Frederick Bend was baptised in Bottesford on the 30th July 1916, son of Frederick Richard (a railway clerk) and Ellen Kate, of Easthorpe.
His father was born in the summer of 1885 at Bottesford, son of John Duffin Bend and Harriett Reynolds Bend. Frederick Richard married Ellen Kate Marshall in May 1910, their banns read on the 15th May in Bottesford, and they set up home at 7 Easthorpe Rd. in the 1911 census, where they still were in 1939. He was a choristor and an enthusiastic singer, performing in village Gilbert & Sullivan productions as Strephon in Iolanthe (1925) and the Pirate King in Pirates of Penzance (1926): young Frederick Kenneth inherited his talent and had a child’s part in the 1929 production of The Mikado, appearing in the cast photograph seated at the front holding the ceremonial sword. Ellen Kate Bend died in August 1955, aged 69: Frederick Richard Bend died on the 1st January 1958, aged 72. They are buried in Bottesford churchyard.
Regrettably we have few details of Frederick Bend’s wartime service. He was Trooper 326530, ‘A’ Squadron, The Nottingham Yeomanry, otherwise known as the Sherwood Rangers. In 1941 they became part of the Royal Armoured Corps as one of the six squadrons of the Royal Yeomanry. This regiment had been in Palestine at the start of the Second World War, then in 1940 took part in the defence of both Tobruk and Benghazi as well as the battle of Crete. In 1941, the Regiment was equipped with tanks and was assigned to the 8th Armoured Brigade. It served in most of the major battles of the Eighth Army in the North Africa campaign, including El Alamein, where Trooper Frederick K. Bend was killed.
The account in Wikipedia describes the North African Campaign as a fluctuating series of battles for control of Libya and regions of Egypt, reaching a climax in the Second Battle of El Alamein in October 1942 when Commonwealth forces commanded by Lieutenant-General Montgomery inflicted a decisive defeat on Rommel’s Afrika Korps and forced its remnants into Tunisia. The Allies eventually encircled several hundred thousand German and Italian personnel in northern Tunisia and finally forced their surrender in May 1943.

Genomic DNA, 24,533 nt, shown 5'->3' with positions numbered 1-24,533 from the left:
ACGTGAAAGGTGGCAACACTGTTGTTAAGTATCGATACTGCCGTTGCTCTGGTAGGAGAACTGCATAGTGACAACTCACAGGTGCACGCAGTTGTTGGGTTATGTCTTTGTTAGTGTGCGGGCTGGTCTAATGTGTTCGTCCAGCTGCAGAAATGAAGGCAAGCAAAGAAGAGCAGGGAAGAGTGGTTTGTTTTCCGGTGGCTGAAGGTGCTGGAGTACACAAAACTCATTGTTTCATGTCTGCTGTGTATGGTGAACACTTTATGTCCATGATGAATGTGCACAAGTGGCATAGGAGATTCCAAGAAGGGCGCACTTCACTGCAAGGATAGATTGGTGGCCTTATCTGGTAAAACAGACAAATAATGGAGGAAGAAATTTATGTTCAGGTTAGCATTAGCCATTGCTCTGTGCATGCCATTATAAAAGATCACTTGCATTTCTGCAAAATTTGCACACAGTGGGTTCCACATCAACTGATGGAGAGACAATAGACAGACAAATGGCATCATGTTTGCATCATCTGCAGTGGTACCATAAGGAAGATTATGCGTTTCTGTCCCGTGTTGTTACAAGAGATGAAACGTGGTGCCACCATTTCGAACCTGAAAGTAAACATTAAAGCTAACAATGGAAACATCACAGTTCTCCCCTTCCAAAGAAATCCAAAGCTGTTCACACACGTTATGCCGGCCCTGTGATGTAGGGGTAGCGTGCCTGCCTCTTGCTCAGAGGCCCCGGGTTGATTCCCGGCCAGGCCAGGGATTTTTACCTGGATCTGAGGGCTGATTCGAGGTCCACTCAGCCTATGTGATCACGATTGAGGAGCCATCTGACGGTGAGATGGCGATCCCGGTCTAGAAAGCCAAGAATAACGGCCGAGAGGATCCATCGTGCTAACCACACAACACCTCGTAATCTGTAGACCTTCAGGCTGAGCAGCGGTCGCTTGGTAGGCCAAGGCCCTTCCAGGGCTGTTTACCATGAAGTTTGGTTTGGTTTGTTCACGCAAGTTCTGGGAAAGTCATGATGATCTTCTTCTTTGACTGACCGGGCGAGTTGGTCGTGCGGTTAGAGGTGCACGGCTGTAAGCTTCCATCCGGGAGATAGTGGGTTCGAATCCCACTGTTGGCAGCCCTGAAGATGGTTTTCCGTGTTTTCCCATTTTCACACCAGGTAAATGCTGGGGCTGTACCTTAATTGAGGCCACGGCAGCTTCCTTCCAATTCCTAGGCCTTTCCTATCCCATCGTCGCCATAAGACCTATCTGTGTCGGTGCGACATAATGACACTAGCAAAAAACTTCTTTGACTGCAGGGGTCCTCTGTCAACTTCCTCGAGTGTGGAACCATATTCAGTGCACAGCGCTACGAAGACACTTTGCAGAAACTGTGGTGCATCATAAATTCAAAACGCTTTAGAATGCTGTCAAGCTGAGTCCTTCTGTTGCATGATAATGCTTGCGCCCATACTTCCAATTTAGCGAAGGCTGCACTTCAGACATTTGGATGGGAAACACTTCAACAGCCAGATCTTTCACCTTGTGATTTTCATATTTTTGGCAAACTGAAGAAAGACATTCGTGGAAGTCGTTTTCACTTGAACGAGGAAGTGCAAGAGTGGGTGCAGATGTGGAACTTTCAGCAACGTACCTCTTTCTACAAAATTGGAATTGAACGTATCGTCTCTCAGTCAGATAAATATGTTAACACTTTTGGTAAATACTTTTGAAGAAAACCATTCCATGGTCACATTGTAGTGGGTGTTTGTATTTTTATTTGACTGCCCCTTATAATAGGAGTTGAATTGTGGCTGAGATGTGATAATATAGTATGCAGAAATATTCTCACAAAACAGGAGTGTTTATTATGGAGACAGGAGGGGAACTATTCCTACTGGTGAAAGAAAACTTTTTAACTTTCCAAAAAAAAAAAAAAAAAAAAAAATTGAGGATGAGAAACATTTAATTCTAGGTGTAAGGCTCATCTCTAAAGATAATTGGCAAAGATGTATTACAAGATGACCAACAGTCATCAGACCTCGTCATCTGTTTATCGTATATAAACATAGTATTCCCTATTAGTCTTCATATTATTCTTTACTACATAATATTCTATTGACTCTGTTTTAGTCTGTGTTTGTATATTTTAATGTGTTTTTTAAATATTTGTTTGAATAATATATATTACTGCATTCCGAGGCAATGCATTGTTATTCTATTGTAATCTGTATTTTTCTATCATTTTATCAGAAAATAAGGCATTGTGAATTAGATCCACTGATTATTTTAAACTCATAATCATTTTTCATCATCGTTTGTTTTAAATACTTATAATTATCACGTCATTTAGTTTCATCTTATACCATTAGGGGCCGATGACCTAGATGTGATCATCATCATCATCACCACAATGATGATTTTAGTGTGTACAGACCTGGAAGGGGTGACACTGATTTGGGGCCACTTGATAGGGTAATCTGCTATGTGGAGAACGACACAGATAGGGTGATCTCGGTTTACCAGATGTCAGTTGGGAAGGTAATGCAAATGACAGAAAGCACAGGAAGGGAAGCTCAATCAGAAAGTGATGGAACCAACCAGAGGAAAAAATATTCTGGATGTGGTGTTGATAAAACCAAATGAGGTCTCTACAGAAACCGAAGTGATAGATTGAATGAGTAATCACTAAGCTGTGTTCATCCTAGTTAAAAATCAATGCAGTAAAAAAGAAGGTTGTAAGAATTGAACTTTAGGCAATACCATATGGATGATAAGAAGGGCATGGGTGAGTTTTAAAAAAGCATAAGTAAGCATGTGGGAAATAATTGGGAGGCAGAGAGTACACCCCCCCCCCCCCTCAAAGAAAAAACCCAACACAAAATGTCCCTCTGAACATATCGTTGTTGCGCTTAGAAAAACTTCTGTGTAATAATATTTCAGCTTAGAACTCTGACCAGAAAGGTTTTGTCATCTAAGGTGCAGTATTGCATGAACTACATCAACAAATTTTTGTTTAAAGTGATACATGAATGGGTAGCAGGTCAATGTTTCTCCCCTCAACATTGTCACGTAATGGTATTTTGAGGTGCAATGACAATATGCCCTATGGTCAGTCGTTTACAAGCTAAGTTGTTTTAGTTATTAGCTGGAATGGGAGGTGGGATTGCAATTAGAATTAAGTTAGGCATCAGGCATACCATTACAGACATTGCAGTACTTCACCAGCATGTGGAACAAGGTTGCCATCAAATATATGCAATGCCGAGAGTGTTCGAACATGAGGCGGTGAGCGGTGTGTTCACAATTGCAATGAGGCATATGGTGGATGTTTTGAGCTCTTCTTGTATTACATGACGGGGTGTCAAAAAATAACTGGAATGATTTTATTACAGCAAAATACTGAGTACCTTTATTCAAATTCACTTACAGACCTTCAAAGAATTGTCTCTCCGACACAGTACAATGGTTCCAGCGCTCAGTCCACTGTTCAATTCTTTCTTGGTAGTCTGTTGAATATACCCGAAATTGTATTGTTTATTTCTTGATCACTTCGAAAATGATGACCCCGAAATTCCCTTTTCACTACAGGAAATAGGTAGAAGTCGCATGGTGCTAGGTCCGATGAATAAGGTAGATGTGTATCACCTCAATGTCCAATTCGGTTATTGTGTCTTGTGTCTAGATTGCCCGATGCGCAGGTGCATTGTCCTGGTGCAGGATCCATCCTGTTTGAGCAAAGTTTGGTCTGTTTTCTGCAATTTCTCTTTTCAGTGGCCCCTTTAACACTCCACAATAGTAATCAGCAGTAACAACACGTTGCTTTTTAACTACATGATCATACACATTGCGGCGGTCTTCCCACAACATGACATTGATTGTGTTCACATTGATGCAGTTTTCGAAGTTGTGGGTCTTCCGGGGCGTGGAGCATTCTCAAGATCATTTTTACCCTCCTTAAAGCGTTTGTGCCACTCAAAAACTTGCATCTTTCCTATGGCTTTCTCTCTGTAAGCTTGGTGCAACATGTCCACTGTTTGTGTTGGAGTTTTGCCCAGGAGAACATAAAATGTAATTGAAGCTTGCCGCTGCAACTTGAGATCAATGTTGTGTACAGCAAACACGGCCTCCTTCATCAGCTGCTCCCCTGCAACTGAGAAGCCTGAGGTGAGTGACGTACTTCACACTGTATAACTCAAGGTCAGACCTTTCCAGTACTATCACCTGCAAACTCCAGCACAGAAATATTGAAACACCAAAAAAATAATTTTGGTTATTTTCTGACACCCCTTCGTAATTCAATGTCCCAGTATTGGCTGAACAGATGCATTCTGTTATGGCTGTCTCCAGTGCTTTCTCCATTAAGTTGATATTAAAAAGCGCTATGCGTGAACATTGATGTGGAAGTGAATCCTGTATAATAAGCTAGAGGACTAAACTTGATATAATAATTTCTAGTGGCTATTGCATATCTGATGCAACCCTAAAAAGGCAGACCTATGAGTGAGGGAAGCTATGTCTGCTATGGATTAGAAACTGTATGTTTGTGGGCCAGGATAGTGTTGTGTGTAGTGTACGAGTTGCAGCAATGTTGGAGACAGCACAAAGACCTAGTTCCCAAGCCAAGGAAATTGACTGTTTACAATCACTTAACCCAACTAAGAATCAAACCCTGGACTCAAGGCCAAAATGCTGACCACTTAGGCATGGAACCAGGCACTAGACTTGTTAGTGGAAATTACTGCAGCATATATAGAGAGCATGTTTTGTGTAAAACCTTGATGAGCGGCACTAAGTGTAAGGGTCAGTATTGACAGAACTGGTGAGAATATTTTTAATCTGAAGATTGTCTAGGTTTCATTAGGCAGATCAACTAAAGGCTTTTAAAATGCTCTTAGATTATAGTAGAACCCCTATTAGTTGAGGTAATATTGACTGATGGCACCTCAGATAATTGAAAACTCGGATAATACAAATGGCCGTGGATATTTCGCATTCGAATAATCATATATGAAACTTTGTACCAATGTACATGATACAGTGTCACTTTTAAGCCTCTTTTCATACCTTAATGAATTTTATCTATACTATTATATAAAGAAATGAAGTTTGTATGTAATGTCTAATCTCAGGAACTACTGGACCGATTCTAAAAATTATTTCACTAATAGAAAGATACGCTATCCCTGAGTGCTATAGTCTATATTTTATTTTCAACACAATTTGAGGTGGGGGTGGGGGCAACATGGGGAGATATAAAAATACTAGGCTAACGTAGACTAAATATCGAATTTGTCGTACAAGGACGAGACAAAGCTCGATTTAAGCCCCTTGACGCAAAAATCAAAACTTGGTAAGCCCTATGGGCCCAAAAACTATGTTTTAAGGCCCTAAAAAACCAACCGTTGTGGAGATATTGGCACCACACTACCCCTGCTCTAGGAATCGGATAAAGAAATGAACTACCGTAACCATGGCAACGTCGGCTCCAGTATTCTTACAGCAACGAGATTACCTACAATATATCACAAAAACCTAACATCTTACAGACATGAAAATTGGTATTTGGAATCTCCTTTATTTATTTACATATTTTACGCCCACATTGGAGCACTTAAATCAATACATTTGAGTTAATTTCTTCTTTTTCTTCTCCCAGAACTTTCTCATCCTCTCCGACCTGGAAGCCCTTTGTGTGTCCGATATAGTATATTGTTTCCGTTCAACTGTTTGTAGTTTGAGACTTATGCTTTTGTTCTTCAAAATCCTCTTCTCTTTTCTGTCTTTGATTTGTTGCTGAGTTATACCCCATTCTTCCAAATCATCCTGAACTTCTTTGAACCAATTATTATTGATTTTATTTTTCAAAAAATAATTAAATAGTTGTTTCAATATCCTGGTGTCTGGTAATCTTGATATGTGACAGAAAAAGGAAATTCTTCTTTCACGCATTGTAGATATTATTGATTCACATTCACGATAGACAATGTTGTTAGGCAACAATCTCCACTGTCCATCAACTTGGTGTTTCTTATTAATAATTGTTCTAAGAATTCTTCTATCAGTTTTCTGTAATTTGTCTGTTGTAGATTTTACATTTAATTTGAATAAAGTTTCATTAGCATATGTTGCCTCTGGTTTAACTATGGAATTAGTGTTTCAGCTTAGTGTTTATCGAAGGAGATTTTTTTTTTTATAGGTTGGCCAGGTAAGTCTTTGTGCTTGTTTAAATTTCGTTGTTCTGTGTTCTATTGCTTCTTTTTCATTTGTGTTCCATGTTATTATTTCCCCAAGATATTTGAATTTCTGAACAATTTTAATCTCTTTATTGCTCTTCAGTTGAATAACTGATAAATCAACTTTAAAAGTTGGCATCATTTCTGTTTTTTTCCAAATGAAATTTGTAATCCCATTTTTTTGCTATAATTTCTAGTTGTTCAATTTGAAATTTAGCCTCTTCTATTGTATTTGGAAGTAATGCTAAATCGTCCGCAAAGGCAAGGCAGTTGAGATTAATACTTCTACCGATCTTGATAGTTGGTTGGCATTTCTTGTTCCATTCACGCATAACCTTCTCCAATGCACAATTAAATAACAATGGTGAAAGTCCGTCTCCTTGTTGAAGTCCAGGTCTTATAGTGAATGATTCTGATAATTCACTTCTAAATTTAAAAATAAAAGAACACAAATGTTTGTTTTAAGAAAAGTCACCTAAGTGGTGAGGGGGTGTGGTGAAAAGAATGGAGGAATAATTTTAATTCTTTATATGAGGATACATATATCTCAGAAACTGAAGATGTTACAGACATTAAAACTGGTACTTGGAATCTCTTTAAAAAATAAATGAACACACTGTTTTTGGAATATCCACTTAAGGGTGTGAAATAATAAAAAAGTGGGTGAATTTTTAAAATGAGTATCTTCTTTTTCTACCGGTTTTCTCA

Sadly, Fred Bend did not survive to witness their victory. He is buried in El Alamein War Cemetery, Egypt – details can be found in the Common War Graves website. The pictures shown here were kindly contributed by Mr David Bend of Grantham, havinf been taken by a friend of his.
Memories of Fred Bend
The following memories are reproduced from Herbert Daybell’s post added to this website in 2020:
War’s pain never went away: remembering troopers Harry Richmond Daybell and Frederic Kenneth Bend 2nd World War service:
“I’d heard my father talk of Fred Bend as one of the village colleagues who had been killed in action and didn’t make it back. Fred had been the only son of Mr and Mrs Bend from Easthorpe. Whenever any of the older village people spoke of Fred, they always said how good looking he was. I remember Edna Taylor describing him once as having film star good looks.
One day a local man came to the door and explained to my father that he was the executor for Mrs Bend, Fred’s mother who had recently died. He had with him a cardboard shoebox of old photographs taken during the war. He had known that my father and Fred had been together in the yeomanry and thought he might like to keep the photos as there were no other members of the Bend family left.
As a child I was really excited to have the novelty of sorting through the shoebox and seeing something of foreign countries and tanks in action. As we began to spread the treasures out on the kitchen table it soon emerged that, naturally, Fred was the main subject of most of the photographs but as we delved on those where my father also appeared, had his face scribbled out in pencil.
Even I was shocked. My father remained silent. Why, I asked him, had his face been blotted out in this way? There was a long pause, and I knew there was no point in asking the question again, I just had to wait. Eventually, he said that Mrs Bend must have done it in despair at knowing that her son would never return whilst, purely by fate, another village son lived on.
That night my father took photographs and the box of letters he had sent back to his mother whenever it had been possible whilst he was stationed abroad, slowly read through them and then one by one threw them on the fire. I knew no one would ever be able to piece together what had happened in those far off places in later years as far as our family was concerned, but I also knew there was no point trying to dissuade him.”